As you may know, the Wikimedia Foundation Board of Trustees approved a new "Access to nonpublic information policy" on 25 April 2014 after a community consultation. The former policy has remained in place until the new policy could be implemented. That implementation work is now being done, and we are beginning the transition to the new policy.
An important part of that transition is helping volunteers like you sign the required confidentiality agreement. All Wikimedia volunteers with access to nonpublic information are required to sign this new agreement, and we have prepared some documentation to help you do so.
The Wikimedia Foundation is requiring that OTRS volunteers sign the new confidentiality agreement by 31 December 2015 to retain their access. You are receiving this email because you have been identified as an OTRS volunteer and are required to sign the confidentiality agreement under the new policy. If you do not sign the new confidentiality agreement by 31 December 2015, you will lose your OTRS access. OTRS volunteers have a specific agreement available, if you have recently signed the general confidentiality agreement for another role (such as CheckUser or Oversight), you do not need to sign the general agreement again, but you will still need to sign the OTRS agreement.
Signing the confidentiality agreement for nonpublic information is conducted and tracked using Legalpad on Phabricator. We have prepared a guide on Meta-Wiki to help you create your Phabricator account and sign the new agreement: Confidentiality agreement for nonpublic information/How to sign
If you have any questions or experience any problems while signing the new agreement, please visit this talk page or email me (gvarnumwikimedia.org). Again, please sign this confidentiality agreement by 31 December 2015 to retain your OTRS access. If you do not wish to retain this access, please let me know and we will forward your request to the appropriate individuals.
Gregory Varnum (User:GVarnum-WMF), Wikimedia Foundation
ArbCom noticeboard discussion
I saw your comment about the phrasing of the Wikipedia harassment policy that states linking to accounts on other sites may be allowed on a case-by-case basis. Despite what you said, there was an RfC on the issue. The exact wording was not approved in the RfC, but it was decided that a previous version stating linking to "any other accounts on any other web sites" constitutes outing was not appropriate and should be rephrased. Many said each case would have to be approached differently with some being acceptable. The main focus was people who use the same account name on multiple websites to discuss Wikipedia without admitting on-wiki to operating the accounts.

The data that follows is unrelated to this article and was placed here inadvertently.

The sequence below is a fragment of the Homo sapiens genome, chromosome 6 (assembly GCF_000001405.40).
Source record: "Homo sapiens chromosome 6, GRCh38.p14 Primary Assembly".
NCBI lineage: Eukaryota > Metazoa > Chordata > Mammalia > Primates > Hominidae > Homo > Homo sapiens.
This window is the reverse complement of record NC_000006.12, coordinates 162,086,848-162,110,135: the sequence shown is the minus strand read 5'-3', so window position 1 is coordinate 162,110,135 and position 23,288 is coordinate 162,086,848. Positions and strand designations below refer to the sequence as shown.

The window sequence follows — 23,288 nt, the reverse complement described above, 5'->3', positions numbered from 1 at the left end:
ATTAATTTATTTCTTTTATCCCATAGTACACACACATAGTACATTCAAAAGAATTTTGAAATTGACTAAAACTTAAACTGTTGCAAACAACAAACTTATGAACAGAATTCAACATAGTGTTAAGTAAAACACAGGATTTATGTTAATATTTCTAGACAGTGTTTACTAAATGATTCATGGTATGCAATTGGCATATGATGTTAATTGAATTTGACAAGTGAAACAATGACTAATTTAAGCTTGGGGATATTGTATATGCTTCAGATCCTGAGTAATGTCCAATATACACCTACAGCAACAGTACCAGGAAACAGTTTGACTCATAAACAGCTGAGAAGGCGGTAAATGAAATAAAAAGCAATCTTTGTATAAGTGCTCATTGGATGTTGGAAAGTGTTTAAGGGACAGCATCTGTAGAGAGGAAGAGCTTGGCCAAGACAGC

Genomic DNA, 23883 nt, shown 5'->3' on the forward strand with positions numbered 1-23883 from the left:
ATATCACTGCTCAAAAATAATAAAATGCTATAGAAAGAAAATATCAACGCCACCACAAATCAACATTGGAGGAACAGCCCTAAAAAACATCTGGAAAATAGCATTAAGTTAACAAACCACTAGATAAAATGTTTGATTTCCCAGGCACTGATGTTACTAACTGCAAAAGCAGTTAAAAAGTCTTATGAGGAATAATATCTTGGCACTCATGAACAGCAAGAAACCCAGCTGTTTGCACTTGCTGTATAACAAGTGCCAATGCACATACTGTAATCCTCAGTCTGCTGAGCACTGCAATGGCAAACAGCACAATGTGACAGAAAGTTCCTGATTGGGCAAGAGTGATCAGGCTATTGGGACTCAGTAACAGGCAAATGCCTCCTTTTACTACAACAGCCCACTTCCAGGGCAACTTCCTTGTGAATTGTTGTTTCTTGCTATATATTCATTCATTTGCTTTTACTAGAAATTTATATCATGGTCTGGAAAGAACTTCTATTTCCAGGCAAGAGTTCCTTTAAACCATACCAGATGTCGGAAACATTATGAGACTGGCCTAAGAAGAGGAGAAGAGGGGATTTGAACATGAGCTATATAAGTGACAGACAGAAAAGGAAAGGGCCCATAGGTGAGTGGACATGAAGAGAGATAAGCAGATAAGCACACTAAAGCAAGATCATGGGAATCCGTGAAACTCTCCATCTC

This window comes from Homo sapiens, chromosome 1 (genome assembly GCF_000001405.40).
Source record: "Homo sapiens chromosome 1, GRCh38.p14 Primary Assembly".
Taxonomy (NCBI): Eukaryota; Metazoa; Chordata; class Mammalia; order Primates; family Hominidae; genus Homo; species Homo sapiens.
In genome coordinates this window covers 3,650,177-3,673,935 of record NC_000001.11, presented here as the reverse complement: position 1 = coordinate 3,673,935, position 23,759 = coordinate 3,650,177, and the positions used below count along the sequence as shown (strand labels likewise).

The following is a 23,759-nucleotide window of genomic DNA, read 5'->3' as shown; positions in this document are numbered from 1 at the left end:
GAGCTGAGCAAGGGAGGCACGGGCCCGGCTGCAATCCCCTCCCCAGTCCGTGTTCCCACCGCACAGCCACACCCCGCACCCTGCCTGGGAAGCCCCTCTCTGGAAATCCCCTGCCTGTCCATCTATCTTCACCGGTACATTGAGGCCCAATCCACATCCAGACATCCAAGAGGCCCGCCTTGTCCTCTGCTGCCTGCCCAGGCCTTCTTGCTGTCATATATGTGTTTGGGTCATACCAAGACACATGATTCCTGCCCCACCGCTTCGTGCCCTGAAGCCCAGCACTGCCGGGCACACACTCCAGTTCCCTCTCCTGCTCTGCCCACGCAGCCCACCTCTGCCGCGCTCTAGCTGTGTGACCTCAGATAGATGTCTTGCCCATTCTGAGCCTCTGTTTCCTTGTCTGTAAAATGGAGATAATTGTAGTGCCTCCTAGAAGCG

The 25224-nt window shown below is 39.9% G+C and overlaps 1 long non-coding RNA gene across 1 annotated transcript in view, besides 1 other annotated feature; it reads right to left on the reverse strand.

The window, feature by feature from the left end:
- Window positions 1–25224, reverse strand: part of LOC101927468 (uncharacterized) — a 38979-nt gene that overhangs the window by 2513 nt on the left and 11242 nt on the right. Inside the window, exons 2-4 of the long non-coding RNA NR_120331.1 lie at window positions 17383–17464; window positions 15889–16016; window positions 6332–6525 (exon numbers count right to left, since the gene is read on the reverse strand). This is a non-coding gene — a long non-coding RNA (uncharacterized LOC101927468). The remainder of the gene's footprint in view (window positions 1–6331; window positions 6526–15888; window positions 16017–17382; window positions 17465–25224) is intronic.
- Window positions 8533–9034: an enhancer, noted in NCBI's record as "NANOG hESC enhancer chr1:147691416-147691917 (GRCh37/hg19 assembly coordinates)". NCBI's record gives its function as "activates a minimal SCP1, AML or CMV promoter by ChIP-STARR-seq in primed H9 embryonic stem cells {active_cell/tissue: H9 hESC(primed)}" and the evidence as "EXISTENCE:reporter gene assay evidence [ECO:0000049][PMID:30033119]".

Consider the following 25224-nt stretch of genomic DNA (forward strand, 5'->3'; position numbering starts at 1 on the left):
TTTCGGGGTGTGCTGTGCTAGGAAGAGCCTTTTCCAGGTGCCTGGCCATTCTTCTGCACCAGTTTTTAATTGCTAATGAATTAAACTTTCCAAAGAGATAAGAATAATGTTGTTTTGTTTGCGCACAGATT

Said wording was removed so the RfC could reach a decision and it concluded the wording should stay out. The editor who added the current language seemed to be phrasing it based off comments in the discussion. While the phrasing is misleading, there is good reason it exists and some history of community practice to back up the principle. The problem appears to be that no one seems to know quite how to articulate when linking to an undisclosed account is acceptable and when it isn't acceptable. I would say the standing community consensus is that if an account on another site clearly claims to be a specific editor and is trying to unduly affect Wikipedia then it is usually acceptable to note this to investigate potential misconduct.--The Devil's Advocate (talk) 05:19, 27 January 2017 (UTC)
|Hello, Mkdw. Check your email—you've got mail!|
There has been a request to inform all who voted in the RfC about interlinking accounts involved with paid editing about the following adjustment in the "statement of issue" on Sept 18th, 2017.
It was clarified that this effort will help deal not only with impersonation of specific Wikipedians but also claims of being in good standing made by those who are not. Thanks. Doc James (talk · contribs · email) 19:59, 26 September 2017 (UTC)
Wikimedia diversity - What happened at the conference and how to follow up
We are messaging you now because you signed up as an ambassador for Wikimedia Diversity Conference 2017. We are sharing this message far and wide, so apologies in advance if you are receiving this message twice.
During the conference, we dedicated a full afternoon to discussing the strategic direction and what it means for the work on diversity in the Wikimedia movement. Compiling the outcomes of those conversations, we summarized the key problems and solutions identified, and we created a summary statement. But the conversation is far from over! We still need to hear from diversity ambassadors: (1) what does working for diversity mean at your local context?; (2) what are the needs that should be addressed; (3) what resources are relevant for these identified needs?
We know that diversity gains meaning in context, and this is why we need to hear every voice. Please take a few minutes to go over to the diversity conversation page and add your comments.
If you’d like to stay in touch, and share your experience working for diversity with others, add your profile on our group here.
I noticed that you have signed up as a Wikimedia Diversity Ambassador, after the Diversity Conference held in Stockholm 2017. In August this year, Wikimania will take place in Stockholm, and our goal is to use Ambassadors to reach out to local communities, to spread the news about the conference and the outcomes afterwards. The conference theme (still to be announced) will connect closely to diversity. If you would like to be involved as a Wikimania ambassador, please sign up at the Ambassador page at the Wikimania wiki!
A first thing to do, if you would like to help out, would be to translate the scholarship page at the Wikimania wiki into the language(s) you speak!